Tuesday, November 15, 2011

Over/Under Selling

Salesmanship is one of the essential non-writing tools for your writing toolbox. But how do you do it?

If you've perused many agent websites, you've heard the complaint about those query letters that say, "This is the next great American classic" or "I guarantee a massive movie deal with this book" or some other nonsense like that. It makes me think of the Snake Oil salesmen of the old west, who claimed their concoctions could cure rheumatism, headaches, neuralgia, toothaches, earaches, backaches, sore throats, chest colds, swellings, sprains, cuts, bruises, baldness, and deafness. Unfortunately, it was usually just urine in a jar.

Which is probably what a lot of those books are, too.

At any rate, those of us who have read those claims from writers have become gun shy. At least, I know I did. We're so afraid of Over-Selling our work and ourselves that we Under-Sell instead.

Oh, sure, you might craft a query letter that is formatted correctly, and is devoid of error, and so sanitary you could eat off it. But, where's the pizazz? Where's the bells and whistles? Where's the juice that'll get them begging for more?

It's all about salesmanship.

And, even beyond the query letter, you have to keep selling as a writer. Whether it's in phone interviews with agents or editors, or whether it's in booking and attracting events, or whether it's in your social marketing skills, you have to be a good salesman.

So, how do you do it?

  1. Know your product. If you're talking about your book, you had better know your book like you know your own face. You need to recognize its good qualities, and know how to feature them above all else. It's like when a woman puts on makeup, she knows that her eyes are her strong feature, or her lips, or the mole with the hair on it, or whatever. And she knows that she needs to highlight that in order to be attractive.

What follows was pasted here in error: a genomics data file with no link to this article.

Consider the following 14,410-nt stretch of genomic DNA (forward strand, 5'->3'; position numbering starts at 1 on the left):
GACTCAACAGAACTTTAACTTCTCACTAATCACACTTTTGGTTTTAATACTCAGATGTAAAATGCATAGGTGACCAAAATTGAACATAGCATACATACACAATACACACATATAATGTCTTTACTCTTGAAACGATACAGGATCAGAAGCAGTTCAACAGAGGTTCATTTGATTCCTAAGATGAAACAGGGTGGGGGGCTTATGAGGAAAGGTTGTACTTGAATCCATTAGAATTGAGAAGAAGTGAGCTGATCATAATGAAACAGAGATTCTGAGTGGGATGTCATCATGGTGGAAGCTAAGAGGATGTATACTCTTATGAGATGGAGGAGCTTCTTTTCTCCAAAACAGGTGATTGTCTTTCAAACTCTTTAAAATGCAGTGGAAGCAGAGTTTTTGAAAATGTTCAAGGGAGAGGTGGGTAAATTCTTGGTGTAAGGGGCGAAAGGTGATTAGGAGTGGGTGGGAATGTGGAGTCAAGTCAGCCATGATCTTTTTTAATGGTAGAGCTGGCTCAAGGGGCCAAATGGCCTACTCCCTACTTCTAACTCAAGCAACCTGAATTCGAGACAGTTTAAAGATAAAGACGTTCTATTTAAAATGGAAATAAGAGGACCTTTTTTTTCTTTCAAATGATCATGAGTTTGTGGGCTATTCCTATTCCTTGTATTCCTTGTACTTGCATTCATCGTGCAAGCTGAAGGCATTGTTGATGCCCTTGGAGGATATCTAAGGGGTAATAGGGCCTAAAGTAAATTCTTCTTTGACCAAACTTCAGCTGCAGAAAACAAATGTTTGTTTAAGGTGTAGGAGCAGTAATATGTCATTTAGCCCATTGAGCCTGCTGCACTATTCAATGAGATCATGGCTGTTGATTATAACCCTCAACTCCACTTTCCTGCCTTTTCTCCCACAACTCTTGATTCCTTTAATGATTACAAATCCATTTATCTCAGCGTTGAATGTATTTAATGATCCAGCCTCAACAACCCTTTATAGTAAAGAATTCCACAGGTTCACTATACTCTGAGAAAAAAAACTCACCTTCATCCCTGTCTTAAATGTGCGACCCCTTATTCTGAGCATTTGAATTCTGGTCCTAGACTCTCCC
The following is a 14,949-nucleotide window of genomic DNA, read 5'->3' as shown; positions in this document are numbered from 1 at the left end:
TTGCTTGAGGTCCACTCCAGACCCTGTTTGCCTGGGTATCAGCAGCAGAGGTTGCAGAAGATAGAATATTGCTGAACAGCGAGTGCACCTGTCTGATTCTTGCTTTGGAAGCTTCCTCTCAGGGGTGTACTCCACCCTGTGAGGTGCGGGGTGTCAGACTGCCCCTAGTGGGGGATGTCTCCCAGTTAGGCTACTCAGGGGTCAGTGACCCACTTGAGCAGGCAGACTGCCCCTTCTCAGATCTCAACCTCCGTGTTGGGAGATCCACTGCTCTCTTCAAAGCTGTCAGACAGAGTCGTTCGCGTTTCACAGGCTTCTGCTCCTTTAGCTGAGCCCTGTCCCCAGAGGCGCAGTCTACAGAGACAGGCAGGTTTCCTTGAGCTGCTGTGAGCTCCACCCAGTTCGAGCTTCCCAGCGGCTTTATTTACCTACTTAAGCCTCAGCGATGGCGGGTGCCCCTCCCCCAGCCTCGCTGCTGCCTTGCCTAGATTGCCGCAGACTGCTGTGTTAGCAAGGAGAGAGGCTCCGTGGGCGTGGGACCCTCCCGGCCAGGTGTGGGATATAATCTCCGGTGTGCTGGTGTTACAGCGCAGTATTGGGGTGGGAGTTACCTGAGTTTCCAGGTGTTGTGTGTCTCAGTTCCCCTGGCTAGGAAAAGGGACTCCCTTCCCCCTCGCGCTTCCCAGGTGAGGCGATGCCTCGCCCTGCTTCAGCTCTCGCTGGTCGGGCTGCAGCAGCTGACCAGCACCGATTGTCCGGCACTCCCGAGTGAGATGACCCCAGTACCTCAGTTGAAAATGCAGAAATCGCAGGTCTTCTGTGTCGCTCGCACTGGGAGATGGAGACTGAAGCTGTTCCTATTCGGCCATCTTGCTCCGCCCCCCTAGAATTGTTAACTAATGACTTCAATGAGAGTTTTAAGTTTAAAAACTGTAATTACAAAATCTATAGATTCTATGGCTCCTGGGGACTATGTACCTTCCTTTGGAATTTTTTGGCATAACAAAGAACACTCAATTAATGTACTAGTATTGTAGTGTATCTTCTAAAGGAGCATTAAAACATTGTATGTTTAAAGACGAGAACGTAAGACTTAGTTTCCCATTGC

2. Ensure your product. There's an old saying, "Under-Promise, Over-Deliver." When it comes to selling, the only way you can effectively sell something and still Over-Deliver is if you have a darn good product. So, seriously, make sure that your book is edited, revised, and as good as you can get it on your own. Make sure that you, as a product yourself, are free from scandalous twitter pics, or vicious tirades on your ex-spouse. Make sure that you know how to avoid the f-bomb in normal conversation. And please, oh pretty please, make sure that you actually HAVE a book before you get everybody all worked up over it.
  3. Pitch your Product. You have to be able to sell your product in one sentence. Yeah, it's hard. But, if it's your book, that's what the logline is all about. And, if the product is you, that is when you learn how to say, "I used to be a diagnostician, but now I'm a writer of Middle-Grade fiction which gets kids interested in medical diagnostics, and I'd love to present an assembly to your school. Where can I send you more information?" (yes, I'm imagining Dr. Gregory House as a MG writer of Medical Mysteries. And, yes, I would advise him to be silent on his Vicodin addiction.)
Selling is such an important component of succeeding as a writer (and as anything, really) that I hope you'll take the time to practice and prepare to be the best you can be at it.

Excelsior!

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